We will be publishing the report shortly. We had a nice discussion, a nice summary. We heard from a lot of folks. There are some newer techniques that folks are employing now with data use agreements, restricted data access and so on. Remember, this is the eternal conflict between data availability and data release for health and healthcare, and on the other side protecting against disclosure of the individual information of people who supply the information and protecting that kind of information as well.
As technology gets better it is somewhat like a chess game. There is a move and a counter move. I think all of our agencies are now in a better position to at least be aware of that. We are going to be looking at additional measures that we can take in terms of research to see if we can prove that area as well.
We have a couple of plans that I think we are going to try to look forward to and then I will stop here. There are two projects I wanted to mention. There is a lot of interest now in SES, social economic status and healthcare quality. A bill was just passed on the Hill to look at readmissions, for example, and the extent to which SES information could be taken into account to explain hospital readmissions.
There were a couple of very nice projects that AHRQ had undertaken where they were able to match Census block group data with hospital discharge information. We have a lot of data relating to claims. We will be looking at areas where we could sort of explore those a little bit more. No one wants to ask all of the SES information in a clinical setting. We are looking at ways to match those too. We will be taking some pilot studies there.
A second project that we are beginning to propose – this is working with ONC – it is looking at interoperability. What kind of measures and metrics and functionality would we want to think about to develop objectives and measures to measure interoperability. We would be very interested in any ideas that the committee might think about or share with us there as well. We are very early stages there.
I think what I will do is stop there and see if there are any questions.
DR. NICHOLS: I wonder if you can give us a ballpark of where the response rates are for the HHS and the BRFSS. I think all of us have been worried about his for some time. What is the state of play there?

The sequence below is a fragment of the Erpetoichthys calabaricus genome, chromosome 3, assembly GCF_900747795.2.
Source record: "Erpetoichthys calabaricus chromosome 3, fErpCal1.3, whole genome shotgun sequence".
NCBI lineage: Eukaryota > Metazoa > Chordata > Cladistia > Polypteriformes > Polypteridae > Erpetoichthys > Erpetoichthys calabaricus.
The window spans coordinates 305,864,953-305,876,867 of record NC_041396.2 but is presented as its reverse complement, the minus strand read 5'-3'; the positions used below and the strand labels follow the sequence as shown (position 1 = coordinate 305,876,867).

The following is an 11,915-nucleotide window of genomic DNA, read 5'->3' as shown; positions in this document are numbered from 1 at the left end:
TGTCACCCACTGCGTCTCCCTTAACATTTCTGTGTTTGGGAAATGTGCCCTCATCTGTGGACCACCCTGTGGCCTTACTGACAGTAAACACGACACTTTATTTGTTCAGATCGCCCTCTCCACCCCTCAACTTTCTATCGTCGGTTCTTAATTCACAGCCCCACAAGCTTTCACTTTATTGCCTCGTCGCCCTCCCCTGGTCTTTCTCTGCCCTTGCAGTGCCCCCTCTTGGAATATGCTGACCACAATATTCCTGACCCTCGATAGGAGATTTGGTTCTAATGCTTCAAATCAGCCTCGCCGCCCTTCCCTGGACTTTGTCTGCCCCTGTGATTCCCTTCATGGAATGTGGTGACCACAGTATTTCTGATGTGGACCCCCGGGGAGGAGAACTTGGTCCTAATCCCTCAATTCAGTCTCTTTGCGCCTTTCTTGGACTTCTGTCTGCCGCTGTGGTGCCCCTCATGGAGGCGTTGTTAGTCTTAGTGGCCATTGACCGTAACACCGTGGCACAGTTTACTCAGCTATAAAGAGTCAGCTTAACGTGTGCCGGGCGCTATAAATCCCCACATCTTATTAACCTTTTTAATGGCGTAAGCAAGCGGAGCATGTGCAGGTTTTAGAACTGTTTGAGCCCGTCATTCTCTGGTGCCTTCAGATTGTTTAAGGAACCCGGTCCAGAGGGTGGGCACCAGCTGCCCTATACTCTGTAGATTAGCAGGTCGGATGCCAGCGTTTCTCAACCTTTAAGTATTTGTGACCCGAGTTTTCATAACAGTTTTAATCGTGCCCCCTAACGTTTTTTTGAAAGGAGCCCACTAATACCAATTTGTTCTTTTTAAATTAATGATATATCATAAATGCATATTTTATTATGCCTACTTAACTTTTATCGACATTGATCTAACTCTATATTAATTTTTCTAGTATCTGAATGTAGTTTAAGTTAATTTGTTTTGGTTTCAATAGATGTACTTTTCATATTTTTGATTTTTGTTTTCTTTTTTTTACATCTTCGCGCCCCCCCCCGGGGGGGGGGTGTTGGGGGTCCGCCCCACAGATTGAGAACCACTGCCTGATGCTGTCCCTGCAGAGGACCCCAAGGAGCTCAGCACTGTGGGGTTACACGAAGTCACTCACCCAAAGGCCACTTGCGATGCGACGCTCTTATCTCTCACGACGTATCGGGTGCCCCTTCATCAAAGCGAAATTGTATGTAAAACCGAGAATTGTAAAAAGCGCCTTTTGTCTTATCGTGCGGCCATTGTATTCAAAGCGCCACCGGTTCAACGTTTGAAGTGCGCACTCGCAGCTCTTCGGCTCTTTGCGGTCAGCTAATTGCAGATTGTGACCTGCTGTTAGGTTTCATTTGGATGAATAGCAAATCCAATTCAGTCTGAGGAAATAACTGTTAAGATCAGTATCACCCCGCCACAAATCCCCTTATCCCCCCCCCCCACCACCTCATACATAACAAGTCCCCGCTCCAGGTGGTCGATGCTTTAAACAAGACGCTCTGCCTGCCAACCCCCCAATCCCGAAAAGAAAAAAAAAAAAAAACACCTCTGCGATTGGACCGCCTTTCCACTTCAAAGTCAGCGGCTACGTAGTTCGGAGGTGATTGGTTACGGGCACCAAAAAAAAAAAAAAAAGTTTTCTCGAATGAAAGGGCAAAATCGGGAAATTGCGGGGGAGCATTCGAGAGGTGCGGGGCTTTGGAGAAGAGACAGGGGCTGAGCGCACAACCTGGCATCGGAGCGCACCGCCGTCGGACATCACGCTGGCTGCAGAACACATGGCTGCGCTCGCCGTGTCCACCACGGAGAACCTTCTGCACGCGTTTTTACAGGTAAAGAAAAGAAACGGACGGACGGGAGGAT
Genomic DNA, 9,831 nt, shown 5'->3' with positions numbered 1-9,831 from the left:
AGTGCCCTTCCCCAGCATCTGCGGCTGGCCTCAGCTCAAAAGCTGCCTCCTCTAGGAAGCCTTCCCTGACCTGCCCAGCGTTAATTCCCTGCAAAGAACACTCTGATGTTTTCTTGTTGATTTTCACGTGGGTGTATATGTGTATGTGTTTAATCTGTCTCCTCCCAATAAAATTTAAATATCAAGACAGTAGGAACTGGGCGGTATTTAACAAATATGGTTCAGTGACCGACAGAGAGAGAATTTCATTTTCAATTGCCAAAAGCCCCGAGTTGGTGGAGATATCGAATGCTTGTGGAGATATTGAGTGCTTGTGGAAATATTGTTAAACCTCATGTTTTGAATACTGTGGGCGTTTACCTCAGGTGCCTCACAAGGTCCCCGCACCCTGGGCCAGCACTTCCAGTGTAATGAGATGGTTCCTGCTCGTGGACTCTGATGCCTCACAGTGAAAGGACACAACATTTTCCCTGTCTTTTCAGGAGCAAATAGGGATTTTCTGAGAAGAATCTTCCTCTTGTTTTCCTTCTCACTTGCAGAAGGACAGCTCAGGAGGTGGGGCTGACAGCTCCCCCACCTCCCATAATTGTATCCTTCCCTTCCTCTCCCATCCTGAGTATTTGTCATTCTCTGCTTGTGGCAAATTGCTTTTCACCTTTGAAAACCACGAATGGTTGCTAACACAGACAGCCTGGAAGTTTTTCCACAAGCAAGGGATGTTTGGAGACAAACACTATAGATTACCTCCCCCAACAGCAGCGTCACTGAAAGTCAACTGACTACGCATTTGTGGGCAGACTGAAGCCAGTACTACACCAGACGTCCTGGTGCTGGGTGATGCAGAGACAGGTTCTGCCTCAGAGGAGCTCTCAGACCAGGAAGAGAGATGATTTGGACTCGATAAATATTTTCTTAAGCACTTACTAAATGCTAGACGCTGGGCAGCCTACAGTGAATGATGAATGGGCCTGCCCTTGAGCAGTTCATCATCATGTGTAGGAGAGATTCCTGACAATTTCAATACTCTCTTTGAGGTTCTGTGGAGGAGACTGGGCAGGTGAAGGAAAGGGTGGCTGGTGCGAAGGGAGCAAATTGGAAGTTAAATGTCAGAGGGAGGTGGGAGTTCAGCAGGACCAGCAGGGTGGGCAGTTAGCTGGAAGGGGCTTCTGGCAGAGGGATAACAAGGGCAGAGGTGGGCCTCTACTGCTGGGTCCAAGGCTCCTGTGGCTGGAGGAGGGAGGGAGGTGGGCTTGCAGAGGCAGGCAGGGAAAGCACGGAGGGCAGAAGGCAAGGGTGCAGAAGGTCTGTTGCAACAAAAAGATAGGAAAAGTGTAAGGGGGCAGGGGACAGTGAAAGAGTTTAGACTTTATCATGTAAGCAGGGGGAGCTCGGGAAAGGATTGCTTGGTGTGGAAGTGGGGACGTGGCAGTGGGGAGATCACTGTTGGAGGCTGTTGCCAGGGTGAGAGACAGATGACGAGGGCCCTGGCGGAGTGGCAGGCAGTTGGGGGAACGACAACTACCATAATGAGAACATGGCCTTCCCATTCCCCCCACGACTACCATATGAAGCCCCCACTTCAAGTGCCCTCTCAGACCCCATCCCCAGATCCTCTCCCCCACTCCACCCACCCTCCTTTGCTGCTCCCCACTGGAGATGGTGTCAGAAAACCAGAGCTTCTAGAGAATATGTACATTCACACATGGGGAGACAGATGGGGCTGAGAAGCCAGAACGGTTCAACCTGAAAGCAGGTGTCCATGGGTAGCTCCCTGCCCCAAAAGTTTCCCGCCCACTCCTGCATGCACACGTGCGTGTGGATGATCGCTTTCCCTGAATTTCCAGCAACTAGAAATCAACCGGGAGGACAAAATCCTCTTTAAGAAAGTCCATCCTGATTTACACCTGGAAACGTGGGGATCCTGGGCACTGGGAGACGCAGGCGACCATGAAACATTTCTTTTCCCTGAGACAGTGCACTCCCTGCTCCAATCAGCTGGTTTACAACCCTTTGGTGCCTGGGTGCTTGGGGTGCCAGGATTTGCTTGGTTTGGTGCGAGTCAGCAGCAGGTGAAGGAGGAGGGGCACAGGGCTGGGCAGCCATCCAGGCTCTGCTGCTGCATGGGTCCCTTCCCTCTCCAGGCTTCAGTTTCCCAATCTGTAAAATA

MR. SCANLON: Let’s see, Len. Remember, Len, it used to be that they were all in the nineties. For HIS, we are probably down in the eighties. BRFSS is more like in the sixties for the adult part of it.
DR. COHEN: The sixties is generous for BRFSS. In the center of the country it is around the sixties or the low seventies. On the coast it is closer to forty.
DR. NICHOLS: Thank you, Jim. I just wanted to make the point that while I say the professionals are wringing their hands, you are still head and shoulders above what most of us consider acceptable for surveys. It is not like a disaster point yet.
MR. SCANLON: No, and the other thing as you point out, Len, is there are ways to kind of assess whether there is a bias comparing to target populations in the responses that you do have. There are ways to kind of evaluate all of that and we are looking at that as well.
In some of the commercial, I think we distinguish here between federal agencies have to publish official estimates so being wrong or being criticized really affects your reputation and your credibility. The commercial firms are concerned about quality too. Often the information there is used for tracking and whatever the bias is, if it is changing from one day to the next, at least you have a sense that it is going up or down.
They have to be careful that they don’t – based on a 90 percent response rate – that they at least point out all of caveats when they are trying to make a national estimate or a state estimate or something like that. At any rate, we are going to see if we can help how bad is it? Are there measures could take? We will do that in a systematic way. We will include Census as well.
DR. COHEN: I had a couple of comments and questions. One is around the Research Data Center. The concept of RDC is very powerful. So far the focus has really been on using the RDC for NCHS Health Survey Analysis. It would be a great place to give communities access to identify data so that they could do analysis, but just take back aggregate data.
I would love HHS to expand the use of RDCs as a protected enclave to give access to data to a variety of other datasets, not just NCHS survey data. I know we are working on one project with the reproductive health branch at CDC. They are not allowed to release their data. We are storing at the RDC and using it in that way. I really think this is an excellent opportunity to give access to data that needs to be expanded in a variety of ways. That is one comment.
The second thought is a question, which has to do with gender identity and the NCHS surveys where progress is being made if any about including gender identity on HIS or HANES. Then my third observation is doing great work. You reported on a variety of projects that are really convergent with what the National Committee is doing.
As we move forward to make recommendations to the Secretary going out of the Roundtable, I would love for us and the National Committee to be able to support some of these activities. I certainly don’t want us to duplicate recommendations that ASPE is already working on. How can we better align on a more ongoing basis rather than a quarterly update what we are doing and what ASPE is doing so we can build going on the work that you have already accomplished?